Tuesday, March 28, 2017

Bon Voyage!

I travel a lot - I like to travel and see new places. I think my recent reading reflects this as I have read about a Coffee Shop in Kabul while on a plane to Singapore - I have read about the Quality of Silence in a environmental mystery while on the plane to South Africa. I have enjoyed the romance of being a Tea Planters Daughter in India while staying in the Cape and the joys on board The Little Paris Bookshop set on a barge in France from my garden in Port Elizabeth. But I will start with a grand novel written in the 80s set in Singapore before and during the Japanese occupation, which I read in Singapore!

"The Malay words for red earth are tana merah and I deem this to be the perfect name for a house which will, I hope, be home to our family for generations to come."

Dexter is an old family name in Singapore - Grandpa Jack arrived int eh late 1800s and built a huge financial empire out of real estate rubber and tin, Tanamera begins in 1830 and is focused  around  grandson John and his love affair with Julie - a half Chinese daughter of wealthy neighbours - but interrelations are out of the question and they prepare to face a future without each other. The war comes and things change dramatically for the colonial life in Singapore and for the Dexters. This sweeping epic was great to read while in Singapore as many of the streets and buildings remain. I was interested to understand the history of Singapore and its peoples and how they experienced life during the Japanese occupation. Its an old book and it was made into a TV series and I can see why - the story brings history alive on its pages and i loved it and left Singapore richer for reading it!

Deborah Rodriguez has captured the nuances of daily life of the  people of Kabul in a remarkable coffee shop in the middle of Afghanistan. Thrown together by circumstances, bonded by secrets and united in friendship it is a charming story of Sunny and the love of her life - her coffee shop! It's pitched as a cup of friendship but I found this cuppa too sweet for my liking - after a promising start with Yazmina - orphaned daughter from rural Afghanistan - being abducted and sold into a sordid life of human trafficking - I thought I had another Kite Runner in my hands but sadly it didn't do it for me. Having said that, most of my bookclub loved this book  and it comes well recommended from Amazon and Good Reads. i  felt it had the potential to be  darker, stronger and slightly bitter - the way I enjoy my coffee - less cappuccino and more espresso!

The Little Paris Bookshop - From the Jacket...........

Monsieur Perdu can prescribe the perfect book for a broken heart. But can he fix his own?
Monsieur Perdu calls himself a literary apothecary. From his floating bookstore in a barge on the Seine, he prescribes novels for the hardships of life. Using his intuitive feel for the exact book a reader needs, Perdu mends broken hearts and souls. The only person he can’t seem to heal through literature is himself; he’s still haunted by heartbreak after his great love disappeared. She left him with only a letter, which he has never opened.

After Perdu is finally tempted to read the letter, he hauls anchor and departs on a mission to the south of France, hoping to make peace with his loss and discover the end of the story. Joined by a bestselling but blocked author and a lovelorn Italian chef, Perdu travels along the country’s rivers, dispensing his wisdom and his books, showing that the literary world can take the human soul on a journey to heal itself.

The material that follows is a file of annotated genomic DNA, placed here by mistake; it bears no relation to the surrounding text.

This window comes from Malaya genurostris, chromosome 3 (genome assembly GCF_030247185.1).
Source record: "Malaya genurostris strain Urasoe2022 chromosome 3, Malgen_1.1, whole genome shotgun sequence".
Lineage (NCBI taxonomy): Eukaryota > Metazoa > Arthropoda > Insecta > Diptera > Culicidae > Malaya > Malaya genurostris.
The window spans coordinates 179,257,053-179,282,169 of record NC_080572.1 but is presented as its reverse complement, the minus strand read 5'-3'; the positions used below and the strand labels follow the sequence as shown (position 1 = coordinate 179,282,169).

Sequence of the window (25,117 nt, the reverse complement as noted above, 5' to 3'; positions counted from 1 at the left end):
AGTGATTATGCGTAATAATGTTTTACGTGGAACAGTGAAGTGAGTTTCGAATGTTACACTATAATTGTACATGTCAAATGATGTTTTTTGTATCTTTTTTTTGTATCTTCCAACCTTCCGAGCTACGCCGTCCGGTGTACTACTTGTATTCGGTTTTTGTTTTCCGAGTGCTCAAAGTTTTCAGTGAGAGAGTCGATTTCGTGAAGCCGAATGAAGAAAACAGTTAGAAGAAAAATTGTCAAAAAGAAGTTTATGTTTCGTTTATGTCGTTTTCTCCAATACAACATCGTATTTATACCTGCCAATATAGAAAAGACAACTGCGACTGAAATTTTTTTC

Internationally bestselling and filled with warmth and adventure, The Little Paris Bookshop is a love letter to books, meant for anyone who believes in the power of stories to shape people’s lives. I enjoyed it - a light easy read - well written - great characters and set in France - pure escapism!

The Quality of Silence is a page turner set in Alaska and tells the story of a wife who refuses to believe that her husband has been killed in an explosion and fire at a gas mining settlement in the midst of the frozen Tundra. She sets off to find him with their deaf daughter Ruby and finds herself being stalked by a menacing vehicle hellbent on preventing them. Its a story of industrial espionage and you really don't know who is on whose side until the final pages. Its a story for today - I loved the topic and the gutsy heroine and the beautifully captured language of a small girl who has never heard the words. Great read! 

I took a chance with The Tea Planters Daughter - I liked the jacket and it popped up in my Amazon feed so I bought it for 99p. I enjoyed it and just downloaded the sequel- The Tea Planters Bride- another 99p investment! Set in India and then in Newcastle, it really reminded me of those dramatic Catherine Cookson novels which were addictive reading in the 80s. A strong female heroine - a wicked family and a tall dark handsome man in pursuit - all the right ingredients for an enjoyable 'soapie'. It was a great holiday read and I love novels set in India - I seem to be on an Indian treasure hunt at the moment as I enjoyed the British TV series Indian Summers and am currently enjoying the BBC documentary of The Real Marigold Hotel. Viceroy is a film I am looking forward to seeing too ........and tonight I had curry for supper so things are hotting up! 

So you see - you can travel the world from your armchair - Bon Voyage!